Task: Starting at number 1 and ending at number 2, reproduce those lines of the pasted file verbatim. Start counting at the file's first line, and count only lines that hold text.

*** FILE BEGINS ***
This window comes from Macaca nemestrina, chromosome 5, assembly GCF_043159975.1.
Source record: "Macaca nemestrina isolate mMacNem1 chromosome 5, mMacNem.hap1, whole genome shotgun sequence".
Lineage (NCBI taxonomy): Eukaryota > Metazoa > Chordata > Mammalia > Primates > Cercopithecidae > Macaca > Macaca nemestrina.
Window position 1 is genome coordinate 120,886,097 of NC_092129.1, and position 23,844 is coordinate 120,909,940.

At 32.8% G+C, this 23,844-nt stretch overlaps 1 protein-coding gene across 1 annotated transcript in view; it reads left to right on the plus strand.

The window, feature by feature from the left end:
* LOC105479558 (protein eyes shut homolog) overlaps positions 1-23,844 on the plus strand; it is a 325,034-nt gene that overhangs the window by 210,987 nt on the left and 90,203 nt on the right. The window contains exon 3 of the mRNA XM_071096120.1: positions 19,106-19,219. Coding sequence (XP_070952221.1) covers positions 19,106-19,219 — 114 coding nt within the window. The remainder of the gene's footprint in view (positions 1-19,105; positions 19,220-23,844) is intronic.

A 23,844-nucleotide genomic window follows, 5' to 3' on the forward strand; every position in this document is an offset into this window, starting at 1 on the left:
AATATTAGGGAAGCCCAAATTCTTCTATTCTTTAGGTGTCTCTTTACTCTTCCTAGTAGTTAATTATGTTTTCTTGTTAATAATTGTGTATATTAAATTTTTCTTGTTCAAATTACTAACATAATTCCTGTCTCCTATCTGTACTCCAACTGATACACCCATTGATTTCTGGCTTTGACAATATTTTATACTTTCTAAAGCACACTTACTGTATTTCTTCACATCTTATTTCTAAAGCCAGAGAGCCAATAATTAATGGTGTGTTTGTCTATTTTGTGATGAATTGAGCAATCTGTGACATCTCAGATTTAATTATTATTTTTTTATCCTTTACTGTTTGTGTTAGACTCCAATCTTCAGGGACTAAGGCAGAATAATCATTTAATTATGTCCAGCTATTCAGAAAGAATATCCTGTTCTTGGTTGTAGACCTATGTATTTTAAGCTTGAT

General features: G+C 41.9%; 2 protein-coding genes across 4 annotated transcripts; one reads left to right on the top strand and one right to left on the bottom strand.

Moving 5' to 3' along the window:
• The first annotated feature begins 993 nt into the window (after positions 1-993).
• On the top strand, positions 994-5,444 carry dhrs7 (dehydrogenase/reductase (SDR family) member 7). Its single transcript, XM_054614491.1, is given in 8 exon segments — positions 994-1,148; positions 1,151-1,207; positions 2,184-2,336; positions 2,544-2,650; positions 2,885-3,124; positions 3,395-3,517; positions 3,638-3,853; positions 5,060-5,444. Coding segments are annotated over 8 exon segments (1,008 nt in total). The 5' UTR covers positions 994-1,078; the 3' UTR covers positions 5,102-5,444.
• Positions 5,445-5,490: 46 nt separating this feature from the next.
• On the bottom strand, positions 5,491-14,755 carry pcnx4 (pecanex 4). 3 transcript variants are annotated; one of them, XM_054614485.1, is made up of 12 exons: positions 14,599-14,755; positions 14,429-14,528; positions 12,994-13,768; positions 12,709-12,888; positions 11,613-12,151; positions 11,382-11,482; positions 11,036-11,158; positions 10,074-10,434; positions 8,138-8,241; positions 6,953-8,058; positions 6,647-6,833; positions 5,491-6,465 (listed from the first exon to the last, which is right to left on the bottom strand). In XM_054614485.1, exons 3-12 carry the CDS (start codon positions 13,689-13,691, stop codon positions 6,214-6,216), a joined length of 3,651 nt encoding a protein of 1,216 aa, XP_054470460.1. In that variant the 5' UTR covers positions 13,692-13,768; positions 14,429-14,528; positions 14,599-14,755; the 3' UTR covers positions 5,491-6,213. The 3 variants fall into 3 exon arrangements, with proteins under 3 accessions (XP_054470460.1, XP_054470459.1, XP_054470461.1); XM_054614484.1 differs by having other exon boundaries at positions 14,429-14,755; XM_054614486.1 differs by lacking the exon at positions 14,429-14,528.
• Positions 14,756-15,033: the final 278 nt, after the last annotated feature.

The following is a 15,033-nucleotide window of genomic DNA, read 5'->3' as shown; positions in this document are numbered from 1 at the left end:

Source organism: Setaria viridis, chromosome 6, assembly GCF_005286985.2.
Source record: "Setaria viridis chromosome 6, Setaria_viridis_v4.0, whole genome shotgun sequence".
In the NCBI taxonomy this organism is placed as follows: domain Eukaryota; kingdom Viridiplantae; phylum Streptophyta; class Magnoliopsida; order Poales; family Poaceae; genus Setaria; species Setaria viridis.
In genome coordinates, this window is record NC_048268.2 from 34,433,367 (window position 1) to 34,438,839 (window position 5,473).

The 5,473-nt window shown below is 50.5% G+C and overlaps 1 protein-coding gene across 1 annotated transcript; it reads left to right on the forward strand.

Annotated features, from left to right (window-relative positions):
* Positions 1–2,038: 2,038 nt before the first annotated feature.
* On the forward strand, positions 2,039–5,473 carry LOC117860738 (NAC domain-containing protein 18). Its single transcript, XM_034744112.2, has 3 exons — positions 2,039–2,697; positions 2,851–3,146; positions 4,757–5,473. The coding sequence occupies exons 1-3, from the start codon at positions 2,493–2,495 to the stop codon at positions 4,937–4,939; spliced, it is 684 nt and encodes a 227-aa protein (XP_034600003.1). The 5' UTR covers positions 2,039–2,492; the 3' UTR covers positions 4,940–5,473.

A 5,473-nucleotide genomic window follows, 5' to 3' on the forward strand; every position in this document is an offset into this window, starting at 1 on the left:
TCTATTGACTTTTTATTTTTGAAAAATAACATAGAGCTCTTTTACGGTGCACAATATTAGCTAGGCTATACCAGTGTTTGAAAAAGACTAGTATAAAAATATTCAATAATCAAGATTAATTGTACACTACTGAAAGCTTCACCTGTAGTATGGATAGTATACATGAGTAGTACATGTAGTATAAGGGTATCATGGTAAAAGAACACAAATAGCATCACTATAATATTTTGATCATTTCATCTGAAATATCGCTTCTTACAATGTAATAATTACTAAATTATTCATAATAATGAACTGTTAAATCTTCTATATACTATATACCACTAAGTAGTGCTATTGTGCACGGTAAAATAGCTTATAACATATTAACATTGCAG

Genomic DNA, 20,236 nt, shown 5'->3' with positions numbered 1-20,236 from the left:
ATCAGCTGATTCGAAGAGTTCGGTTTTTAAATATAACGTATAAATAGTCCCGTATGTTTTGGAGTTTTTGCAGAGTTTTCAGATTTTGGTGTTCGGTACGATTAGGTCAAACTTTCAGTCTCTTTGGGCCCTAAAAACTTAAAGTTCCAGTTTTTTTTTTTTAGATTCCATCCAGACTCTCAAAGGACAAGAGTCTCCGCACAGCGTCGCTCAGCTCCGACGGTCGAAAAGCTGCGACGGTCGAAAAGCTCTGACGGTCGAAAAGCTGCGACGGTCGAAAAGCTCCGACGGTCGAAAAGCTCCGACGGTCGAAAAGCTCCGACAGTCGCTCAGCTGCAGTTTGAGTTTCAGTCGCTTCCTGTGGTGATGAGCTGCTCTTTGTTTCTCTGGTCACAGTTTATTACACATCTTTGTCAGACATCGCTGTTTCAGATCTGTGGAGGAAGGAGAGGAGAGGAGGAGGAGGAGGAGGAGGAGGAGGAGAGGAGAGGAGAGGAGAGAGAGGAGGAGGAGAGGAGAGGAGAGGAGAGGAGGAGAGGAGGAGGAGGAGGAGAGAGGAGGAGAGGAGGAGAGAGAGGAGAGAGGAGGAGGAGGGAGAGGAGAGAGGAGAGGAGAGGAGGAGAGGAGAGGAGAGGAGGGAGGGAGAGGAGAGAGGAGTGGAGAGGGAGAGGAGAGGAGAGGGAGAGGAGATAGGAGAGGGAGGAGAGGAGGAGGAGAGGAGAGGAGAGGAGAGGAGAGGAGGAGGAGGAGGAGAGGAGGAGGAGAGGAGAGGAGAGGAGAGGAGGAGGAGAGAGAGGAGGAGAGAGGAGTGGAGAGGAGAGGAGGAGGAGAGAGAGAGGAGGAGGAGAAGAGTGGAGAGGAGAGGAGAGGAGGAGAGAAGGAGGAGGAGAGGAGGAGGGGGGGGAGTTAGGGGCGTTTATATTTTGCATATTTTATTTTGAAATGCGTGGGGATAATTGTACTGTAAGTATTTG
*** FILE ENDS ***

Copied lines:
This window comes from Macaca nemestrina, chromosome 5, assembly GCF_043159975.1.
Source record: "Macaca nemestrina isolate mMacNem1 chromosome 5, mMacNem.hap1, whole genome shotgun sequence".